The Association Between Acculturation and Cardiovascular Disease Risk in Ghanaian and Nigerian-born African Immigrants in the United States: The Afro-Cardiac Study

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Abstract

The burden of cardiovascular disease (CVD) risk in ethnic minorities in the United States (US) is high. Acculturation may worsen or improve cardiovascular health in immigrants. We sought to examine the association between acculturation and elevated cardiovascular disease risk in African immigrants, a growing immigrant population in the US. We conducted a cross-sectional study of Ghanaian and Nigerian born-African immigrants in the US. To determine whether acculturation was associated with having elevated CVD risk (defined as ≥3 CVD risk factors or Pooled Cohort Equations score ≥7.5%), we performed unadjusted and adjusted logistic regression analyses. For both outcomes, sex-specific models were fitted. Participants (N = 253) were aged 35–74 years and resided in Baltimore–Washington-D.C. The mean age (SD) was 49.5 (9.2) years and 58% were female. Residing in the US for ≥10 years was associated with an almost fourfold (95% CI 1.05–14.35) and eightfold (95% CI 2.09–30.80) greater odds of overweight/obesity and elevated CVD risk respectively in males. Females residing in the US for ≥10 years had 2.60 times (95% CI 1.04–6.551) greater odds of hypertension than newer residents. Participants were classified according to acculturation strategies: Integrationists, 166 (66%); Traditionalists, 80 (32%); Marginalists, 5 (2%); and Assimilationists, 2 (1%). Integrationists had a 0.46 (95% CI 0.24–0.87) lower odds of having ≥3 CVD risk factors and 0.38 (95% CI 0.18–0.78) lower odds of having elevated CVD risk (Pooled Cohort Equations score ≥7.5%) than Traditionalists. Although longer length of stay was associated with CVD risk, Integrationists had lower CVD risk than Traditionalists. Our results suggest that coordinated public health responses to the epidemic of CVD risk factors in the US should target this understudied population. Acculturation should be considered as a meaningful contributor of increased CVD risk and acculturation strategies may be used to tailor interventions in African immigrants. Promoting successful integration may reduce immigrants’ CVD risk.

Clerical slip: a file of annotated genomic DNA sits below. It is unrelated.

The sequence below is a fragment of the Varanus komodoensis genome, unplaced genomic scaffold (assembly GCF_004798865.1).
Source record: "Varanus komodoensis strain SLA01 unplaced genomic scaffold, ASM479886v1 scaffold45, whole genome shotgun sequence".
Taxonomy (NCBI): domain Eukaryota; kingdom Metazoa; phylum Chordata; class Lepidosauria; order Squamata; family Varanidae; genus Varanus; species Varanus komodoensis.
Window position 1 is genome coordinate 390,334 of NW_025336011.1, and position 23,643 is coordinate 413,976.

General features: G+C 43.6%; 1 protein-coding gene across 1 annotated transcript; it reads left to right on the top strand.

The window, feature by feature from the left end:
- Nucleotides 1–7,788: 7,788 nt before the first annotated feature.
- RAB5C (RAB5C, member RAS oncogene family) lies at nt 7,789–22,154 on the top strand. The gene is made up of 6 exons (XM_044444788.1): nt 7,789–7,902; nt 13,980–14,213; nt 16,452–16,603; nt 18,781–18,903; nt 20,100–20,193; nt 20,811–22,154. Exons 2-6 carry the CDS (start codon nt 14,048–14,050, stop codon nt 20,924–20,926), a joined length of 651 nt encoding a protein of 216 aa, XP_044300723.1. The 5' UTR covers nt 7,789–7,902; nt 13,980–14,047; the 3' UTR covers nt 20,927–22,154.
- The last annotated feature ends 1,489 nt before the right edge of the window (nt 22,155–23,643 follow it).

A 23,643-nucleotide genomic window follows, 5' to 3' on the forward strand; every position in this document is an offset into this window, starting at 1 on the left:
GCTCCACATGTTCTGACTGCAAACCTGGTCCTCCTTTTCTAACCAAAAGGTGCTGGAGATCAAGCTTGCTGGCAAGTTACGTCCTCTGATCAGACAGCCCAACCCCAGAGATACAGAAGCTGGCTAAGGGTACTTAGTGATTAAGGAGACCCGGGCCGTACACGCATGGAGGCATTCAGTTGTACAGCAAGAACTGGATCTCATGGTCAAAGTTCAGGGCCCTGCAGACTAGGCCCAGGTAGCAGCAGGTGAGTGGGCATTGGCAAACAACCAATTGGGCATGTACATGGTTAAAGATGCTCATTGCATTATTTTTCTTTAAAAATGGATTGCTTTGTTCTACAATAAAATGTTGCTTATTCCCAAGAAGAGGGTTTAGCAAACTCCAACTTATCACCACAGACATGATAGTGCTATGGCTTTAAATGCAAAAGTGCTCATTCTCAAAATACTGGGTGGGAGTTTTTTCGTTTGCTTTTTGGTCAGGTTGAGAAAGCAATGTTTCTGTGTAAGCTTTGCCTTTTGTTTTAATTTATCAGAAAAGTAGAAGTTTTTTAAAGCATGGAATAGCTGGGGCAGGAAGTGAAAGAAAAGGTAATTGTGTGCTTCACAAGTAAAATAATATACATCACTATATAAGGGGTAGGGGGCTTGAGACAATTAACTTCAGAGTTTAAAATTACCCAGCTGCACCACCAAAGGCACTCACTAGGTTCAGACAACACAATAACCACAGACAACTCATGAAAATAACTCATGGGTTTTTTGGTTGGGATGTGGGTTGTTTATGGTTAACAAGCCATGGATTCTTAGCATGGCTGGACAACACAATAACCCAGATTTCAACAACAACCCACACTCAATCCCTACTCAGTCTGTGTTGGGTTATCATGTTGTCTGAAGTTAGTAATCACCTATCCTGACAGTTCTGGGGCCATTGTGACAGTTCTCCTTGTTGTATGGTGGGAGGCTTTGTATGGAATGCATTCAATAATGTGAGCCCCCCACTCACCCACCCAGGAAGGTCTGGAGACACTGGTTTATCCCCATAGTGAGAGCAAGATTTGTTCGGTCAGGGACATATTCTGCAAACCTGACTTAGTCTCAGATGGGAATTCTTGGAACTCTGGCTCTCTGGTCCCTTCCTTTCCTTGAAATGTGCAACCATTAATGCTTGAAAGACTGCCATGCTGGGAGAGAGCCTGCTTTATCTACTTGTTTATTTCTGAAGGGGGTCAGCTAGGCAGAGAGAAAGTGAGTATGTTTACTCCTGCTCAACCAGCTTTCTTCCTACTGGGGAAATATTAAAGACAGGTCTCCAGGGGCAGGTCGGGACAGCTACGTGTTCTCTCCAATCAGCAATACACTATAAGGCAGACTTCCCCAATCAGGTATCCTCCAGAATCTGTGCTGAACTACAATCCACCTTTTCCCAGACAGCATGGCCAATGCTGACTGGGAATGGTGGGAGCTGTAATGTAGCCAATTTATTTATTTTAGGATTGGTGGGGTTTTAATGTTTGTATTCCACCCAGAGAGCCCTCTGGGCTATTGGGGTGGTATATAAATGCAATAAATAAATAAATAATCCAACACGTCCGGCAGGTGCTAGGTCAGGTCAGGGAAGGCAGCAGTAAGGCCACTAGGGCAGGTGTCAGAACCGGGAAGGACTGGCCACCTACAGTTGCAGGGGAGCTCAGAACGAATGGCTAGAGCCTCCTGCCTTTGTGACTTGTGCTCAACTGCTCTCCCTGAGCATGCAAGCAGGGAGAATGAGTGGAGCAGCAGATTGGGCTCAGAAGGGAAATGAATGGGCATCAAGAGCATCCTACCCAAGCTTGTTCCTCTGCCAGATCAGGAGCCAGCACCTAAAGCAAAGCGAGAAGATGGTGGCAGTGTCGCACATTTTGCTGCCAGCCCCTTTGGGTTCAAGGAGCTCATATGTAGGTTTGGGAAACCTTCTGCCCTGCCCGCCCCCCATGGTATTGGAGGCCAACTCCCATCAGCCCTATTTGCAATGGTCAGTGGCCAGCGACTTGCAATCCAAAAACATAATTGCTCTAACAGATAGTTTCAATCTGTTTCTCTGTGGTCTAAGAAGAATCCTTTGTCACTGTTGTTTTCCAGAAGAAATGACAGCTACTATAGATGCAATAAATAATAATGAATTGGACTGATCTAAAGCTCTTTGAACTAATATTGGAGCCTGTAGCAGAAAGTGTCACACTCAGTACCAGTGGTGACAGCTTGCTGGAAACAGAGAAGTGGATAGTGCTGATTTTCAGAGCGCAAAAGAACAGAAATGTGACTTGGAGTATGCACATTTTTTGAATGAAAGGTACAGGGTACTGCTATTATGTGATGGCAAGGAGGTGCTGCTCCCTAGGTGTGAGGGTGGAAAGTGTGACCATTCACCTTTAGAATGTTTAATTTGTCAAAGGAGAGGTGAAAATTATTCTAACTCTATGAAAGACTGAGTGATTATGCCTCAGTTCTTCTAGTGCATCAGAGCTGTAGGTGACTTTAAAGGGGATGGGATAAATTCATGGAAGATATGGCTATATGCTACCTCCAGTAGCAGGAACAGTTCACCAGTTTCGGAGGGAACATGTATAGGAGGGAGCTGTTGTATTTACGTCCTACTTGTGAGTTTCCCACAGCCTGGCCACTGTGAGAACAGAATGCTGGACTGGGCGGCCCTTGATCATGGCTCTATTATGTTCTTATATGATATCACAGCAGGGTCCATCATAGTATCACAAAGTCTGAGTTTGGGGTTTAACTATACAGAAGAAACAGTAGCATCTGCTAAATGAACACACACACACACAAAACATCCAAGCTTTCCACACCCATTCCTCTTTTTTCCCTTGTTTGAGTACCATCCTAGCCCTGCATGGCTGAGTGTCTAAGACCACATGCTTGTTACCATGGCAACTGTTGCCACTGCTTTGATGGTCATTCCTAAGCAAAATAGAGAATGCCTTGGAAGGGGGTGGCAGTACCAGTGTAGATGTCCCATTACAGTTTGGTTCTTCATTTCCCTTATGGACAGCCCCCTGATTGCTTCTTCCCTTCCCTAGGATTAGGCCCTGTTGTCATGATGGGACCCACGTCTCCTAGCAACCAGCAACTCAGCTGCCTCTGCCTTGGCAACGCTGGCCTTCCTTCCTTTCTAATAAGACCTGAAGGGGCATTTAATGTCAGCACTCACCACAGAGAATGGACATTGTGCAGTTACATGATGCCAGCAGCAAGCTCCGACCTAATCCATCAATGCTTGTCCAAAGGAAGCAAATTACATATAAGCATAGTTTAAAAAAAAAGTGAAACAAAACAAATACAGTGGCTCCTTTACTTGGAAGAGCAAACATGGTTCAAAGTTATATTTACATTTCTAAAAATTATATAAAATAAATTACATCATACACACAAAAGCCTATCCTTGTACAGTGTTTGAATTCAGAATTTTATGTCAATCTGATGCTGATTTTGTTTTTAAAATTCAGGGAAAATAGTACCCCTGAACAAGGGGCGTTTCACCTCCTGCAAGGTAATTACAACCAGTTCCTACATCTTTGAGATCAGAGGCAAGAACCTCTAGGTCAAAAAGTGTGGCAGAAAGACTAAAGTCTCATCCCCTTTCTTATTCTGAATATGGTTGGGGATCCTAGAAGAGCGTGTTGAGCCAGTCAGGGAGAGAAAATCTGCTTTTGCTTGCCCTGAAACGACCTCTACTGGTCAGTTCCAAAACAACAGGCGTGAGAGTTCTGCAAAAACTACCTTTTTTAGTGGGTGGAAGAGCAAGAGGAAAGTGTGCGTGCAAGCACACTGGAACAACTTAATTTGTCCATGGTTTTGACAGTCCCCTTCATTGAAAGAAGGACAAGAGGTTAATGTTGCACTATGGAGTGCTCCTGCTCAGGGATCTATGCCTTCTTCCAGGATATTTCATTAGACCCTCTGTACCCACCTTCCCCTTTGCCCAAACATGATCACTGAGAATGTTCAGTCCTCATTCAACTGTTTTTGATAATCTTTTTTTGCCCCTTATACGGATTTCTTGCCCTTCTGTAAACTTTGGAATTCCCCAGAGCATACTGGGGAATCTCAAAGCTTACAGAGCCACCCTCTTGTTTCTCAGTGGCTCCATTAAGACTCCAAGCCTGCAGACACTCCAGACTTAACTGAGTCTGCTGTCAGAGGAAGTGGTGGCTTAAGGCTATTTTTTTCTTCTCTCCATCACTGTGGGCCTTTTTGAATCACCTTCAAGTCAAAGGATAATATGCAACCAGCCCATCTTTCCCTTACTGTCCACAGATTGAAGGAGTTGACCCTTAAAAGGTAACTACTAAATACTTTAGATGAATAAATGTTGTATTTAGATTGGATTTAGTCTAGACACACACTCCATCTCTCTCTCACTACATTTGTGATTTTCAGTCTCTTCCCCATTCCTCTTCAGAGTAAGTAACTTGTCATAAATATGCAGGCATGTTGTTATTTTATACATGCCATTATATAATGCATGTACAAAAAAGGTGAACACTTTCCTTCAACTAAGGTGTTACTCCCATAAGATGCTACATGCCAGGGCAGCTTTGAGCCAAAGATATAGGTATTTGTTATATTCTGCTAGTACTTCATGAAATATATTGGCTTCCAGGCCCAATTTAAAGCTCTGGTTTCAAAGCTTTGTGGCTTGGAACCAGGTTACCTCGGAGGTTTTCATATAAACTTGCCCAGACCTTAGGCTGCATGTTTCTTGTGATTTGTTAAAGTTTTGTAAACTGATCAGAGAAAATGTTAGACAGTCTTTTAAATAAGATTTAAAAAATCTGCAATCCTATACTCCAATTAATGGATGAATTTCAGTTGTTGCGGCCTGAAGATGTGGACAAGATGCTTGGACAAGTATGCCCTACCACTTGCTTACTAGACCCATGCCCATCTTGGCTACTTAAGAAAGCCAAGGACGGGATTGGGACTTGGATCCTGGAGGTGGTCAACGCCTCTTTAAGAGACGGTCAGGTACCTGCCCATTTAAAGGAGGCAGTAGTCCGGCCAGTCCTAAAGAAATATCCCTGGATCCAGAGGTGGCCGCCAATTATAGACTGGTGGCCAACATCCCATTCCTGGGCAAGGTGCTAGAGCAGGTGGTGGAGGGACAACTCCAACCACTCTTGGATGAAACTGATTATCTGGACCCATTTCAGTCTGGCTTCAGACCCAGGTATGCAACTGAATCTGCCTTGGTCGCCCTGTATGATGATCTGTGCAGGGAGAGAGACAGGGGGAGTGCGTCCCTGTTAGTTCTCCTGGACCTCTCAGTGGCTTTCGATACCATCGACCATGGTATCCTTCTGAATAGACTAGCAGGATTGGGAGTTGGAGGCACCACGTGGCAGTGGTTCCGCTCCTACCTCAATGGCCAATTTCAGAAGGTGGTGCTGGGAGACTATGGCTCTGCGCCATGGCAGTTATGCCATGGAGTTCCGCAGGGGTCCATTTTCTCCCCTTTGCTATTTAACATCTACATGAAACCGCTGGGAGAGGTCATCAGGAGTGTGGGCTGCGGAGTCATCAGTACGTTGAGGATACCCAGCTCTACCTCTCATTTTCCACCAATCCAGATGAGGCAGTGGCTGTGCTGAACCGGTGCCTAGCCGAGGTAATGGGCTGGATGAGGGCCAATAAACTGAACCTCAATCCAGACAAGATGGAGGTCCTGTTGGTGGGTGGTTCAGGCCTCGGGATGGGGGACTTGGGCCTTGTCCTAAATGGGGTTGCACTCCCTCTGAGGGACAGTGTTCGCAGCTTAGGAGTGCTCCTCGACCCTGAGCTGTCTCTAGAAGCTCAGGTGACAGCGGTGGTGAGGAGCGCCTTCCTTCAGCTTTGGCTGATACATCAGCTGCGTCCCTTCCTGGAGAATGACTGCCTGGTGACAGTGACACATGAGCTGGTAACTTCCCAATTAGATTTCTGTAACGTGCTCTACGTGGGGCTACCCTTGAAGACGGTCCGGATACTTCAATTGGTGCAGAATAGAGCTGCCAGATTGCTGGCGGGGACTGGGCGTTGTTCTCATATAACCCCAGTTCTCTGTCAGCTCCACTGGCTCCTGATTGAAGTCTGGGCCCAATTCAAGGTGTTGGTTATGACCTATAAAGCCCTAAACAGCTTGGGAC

Original languageEnglish (US)
Pages (from-to)1-10
Number of pages10
JournalJournal of Immigrant and Minority Health
DOIs
StateAccepted/In press - Aug 29 2017

Keywords

  • Acculturation
  • African
  • Cardiovascular disease
  • Culture
  • Health disparities
  • Hypertension
  • Immigrants
  • Obesity

ASJC Scopus subject areas

  • Epidemiology
  • Public Health, Environmental and Occupational Health

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